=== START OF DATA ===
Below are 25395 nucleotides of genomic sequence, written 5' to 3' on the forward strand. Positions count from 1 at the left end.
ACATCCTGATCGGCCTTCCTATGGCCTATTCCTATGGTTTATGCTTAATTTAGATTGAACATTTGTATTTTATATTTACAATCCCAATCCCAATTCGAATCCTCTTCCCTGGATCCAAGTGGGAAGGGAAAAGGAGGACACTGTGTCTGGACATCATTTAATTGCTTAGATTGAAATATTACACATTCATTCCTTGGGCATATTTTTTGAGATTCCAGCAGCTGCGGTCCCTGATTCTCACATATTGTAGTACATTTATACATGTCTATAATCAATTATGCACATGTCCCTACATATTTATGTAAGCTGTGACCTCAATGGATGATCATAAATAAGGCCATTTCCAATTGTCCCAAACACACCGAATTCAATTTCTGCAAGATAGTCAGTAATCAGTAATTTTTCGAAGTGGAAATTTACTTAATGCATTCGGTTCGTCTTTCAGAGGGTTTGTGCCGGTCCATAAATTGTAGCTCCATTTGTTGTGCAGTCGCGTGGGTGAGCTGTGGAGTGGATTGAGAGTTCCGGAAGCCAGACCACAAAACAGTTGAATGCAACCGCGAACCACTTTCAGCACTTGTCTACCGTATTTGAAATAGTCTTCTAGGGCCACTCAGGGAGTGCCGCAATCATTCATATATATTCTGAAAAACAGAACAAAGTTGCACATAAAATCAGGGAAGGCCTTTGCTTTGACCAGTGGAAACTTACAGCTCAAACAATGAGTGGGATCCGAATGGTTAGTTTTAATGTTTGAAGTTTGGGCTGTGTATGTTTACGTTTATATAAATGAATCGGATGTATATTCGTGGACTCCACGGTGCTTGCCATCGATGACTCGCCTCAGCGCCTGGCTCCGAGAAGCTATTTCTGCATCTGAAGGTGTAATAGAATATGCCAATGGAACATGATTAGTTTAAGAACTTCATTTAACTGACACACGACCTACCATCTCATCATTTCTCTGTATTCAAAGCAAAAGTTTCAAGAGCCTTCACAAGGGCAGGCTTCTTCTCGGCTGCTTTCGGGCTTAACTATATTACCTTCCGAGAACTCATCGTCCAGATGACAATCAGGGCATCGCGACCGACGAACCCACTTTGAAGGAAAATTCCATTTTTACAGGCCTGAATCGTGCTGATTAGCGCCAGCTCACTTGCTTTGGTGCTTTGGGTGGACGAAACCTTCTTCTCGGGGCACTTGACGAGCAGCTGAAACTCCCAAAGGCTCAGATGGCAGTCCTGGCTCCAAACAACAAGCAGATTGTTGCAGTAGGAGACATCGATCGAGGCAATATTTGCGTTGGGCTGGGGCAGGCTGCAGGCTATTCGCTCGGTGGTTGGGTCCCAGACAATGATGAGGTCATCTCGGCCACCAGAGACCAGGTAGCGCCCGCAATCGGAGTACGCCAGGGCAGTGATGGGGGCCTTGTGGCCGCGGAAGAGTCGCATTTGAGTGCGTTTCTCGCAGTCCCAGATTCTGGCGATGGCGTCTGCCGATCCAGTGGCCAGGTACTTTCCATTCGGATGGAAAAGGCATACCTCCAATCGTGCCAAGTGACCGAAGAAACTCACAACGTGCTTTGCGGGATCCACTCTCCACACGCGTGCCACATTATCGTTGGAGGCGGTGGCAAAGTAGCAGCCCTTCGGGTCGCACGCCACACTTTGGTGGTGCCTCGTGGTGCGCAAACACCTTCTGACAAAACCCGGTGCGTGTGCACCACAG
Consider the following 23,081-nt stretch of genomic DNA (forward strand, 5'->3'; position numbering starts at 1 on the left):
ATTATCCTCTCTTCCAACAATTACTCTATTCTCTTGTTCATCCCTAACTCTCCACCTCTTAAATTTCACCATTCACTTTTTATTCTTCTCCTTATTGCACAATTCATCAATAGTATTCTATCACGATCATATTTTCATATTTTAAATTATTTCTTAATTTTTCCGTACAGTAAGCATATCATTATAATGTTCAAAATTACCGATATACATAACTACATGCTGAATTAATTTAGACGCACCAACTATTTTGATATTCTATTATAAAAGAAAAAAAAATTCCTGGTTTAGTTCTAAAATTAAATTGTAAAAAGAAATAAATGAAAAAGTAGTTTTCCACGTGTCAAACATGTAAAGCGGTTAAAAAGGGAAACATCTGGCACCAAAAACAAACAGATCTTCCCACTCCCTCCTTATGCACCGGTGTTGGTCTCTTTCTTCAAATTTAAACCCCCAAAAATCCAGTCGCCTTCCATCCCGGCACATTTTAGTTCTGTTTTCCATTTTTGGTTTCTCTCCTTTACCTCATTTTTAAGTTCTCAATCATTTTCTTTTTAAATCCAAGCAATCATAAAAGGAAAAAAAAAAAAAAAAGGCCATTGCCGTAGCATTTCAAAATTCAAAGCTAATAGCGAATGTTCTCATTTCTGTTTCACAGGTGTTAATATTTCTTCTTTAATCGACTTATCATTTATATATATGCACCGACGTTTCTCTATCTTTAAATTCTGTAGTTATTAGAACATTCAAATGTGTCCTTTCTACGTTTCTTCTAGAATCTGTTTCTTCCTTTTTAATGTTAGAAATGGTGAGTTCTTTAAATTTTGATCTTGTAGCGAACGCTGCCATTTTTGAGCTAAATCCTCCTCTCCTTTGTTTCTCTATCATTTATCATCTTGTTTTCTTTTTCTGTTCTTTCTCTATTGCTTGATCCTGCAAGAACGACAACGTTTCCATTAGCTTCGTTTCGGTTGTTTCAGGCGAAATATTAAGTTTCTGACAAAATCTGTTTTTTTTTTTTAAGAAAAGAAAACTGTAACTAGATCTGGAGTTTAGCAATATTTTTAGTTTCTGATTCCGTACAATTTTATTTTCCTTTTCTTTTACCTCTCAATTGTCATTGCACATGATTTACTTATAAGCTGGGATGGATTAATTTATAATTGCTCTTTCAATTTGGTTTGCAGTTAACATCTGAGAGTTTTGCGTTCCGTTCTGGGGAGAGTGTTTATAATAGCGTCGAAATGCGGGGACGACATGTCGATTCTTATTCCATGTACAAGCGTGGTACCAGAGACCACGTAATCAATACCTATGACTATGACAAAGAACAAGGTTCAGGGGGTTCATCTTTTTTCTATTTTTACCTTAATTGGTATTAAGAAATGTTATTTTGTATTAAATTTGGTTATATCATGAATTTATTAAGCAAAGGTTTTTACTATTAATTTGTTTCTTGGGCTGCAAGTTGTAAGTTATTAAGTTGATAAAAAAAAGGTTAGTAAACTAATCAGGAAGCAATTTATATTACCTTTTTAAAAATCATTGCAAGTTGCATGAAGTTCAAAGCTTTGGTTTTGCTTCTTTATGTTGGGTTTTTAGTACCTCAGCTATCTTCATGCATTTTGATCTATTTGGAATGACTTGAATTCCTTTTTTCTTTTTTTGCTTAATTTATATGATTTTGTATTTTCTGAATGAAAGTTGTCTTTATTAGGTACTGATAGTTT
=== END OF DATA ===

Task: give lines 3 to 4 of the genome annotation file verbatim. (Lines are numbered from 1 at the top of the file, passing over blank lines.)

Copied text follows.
Consider the following 23,081-nt stretch of genomic DNA (forward strand, 5'->3'; position numbering starts at 1 on the left):
ATTATCCTCTCTTCCAACAATTACTCTATTCTCTTGTTCATCCCTAACTCTCCACCTCTTAAATTTCACCATTCACTTTTTATTCTTCTCCTTATTGCACAATTCATCAATAGTATTCTATCACGATCATATTTTCATATTTTAAATTATTTCTTAATTTTTCCGTACAGTAAGCATATCATTATAATGTTCAAAATTACCGATATACATAACTACATGCTGAATTAATTTAGACGCACCAACTATTTTGATATTCTATTATAAAAGAAAAAAAAATTCCTGGTTTAGTTCTAAAATTAAATTGTAAAAAGAAATAAATGAAAAAGTAGTTTTCCACGTGTCAAACATGTAAAGCGGTTAAAAAGGGAAACATCTGGCACCAAAAACAAACAGATCTTCCCACTCCCTCCTTATGCACCGGTGTTGGTCTCTTTCTTCAAATTTAAACCCCCAAAAATCCAGTCGCCTTCCATCCCGGCACATTTTAGTTCTGTTTTCCATTTTTGGTTTCTCTCCTTTACCTCATTTTTAAGTTCTCAATCATTTTCTTTTTAAATCCAAGCAATCATAAAAGGAAAAAAAAAAAAAAAAGGCCATTGCCGTAGCATTTCAAAATTCAAAGCTAATAGCGAATGTTCTCATTTCTGTTTCACAGGTGTTAATATTTCTTCTTTAATCGACTTATCATTTATATATATGCACCGACGTTTCTCTATCTTTAAATTCTGTAGTTATTAGAACATTCAAATGTGTCCTTTCTACGTTTCTTCTAGAATCTGTTTCTTCCTTTTTAATGTTAGAAATGGTGAGTTCTTTAAATTTTGATCTTGTAGCGAACGCTGCCATTTTTGAGCTAAATCCTCCTCTCCTTTGTTTCTCTATCATTTATCATCTTGTTTTCTTTTTCTGTTCTTTCTCTATTGCTTGATCCTGCAAGAACGACAACGTTTCCATTAGCTTCGTTTCGGTTGTTTCAGGCGAAATATTAAGTTTCTGACAAAATCTGTTTTTTTTTTTTAAGAAAAGAAAACTGTAACTAGATCTGGAGTTTAGCAATATTTTTAGTTTCTGATTCCGTACAATTTTATTTTCCTTTTCTTTTACCTCTCAATTGTCATTGCACATGATTTACTTATAAGCTGGGATGGATTAATTTATAATTGCTCTTTCAATTTGGTTTGCAGTTAACATCTGAGAGTTTTGCGTTCCGTTCTGGGGAGAGTGTTTATAATAGCGTCGAAATGCGGGGACGACATGTCGATTCTTATTCCATGTACAAGCGTGGTACCAGAGACCACGTAATCAATACCTATGACTATGACAAAGAACAAGGTTCAGGGGGTTCATCTTTTTTCTATTTTTACCTTAATTGGTATTAAGAAATGTTATTTTGTATTAAATTTGGTTATATCATGAATTTATTAAGCAAAGGTTTTTACTATTAATTTGTTTCTTGGGCTGCAAGTTGTAAGTTATTAAGTTGATAAAAAAAAGGTTAGTAAACTAATCAGGAAGCAATTTATATTACCTTTTTAAAAATCATTGCAAGTTGCATGAAGTTCAAAGCTTTGGTTTTGCTTCTTTATGTTGGGTTTTTAGTACCTCAGCTATCTTCATGCATTTTGATCTATTTGGAATGACTTGAATTCCTTTTTTCTTTTTTTGCTTAATTTATATGATTTTGTATTTTCTGAATGAAAGTTGTCTTTATTAGGTACTGATAGTTT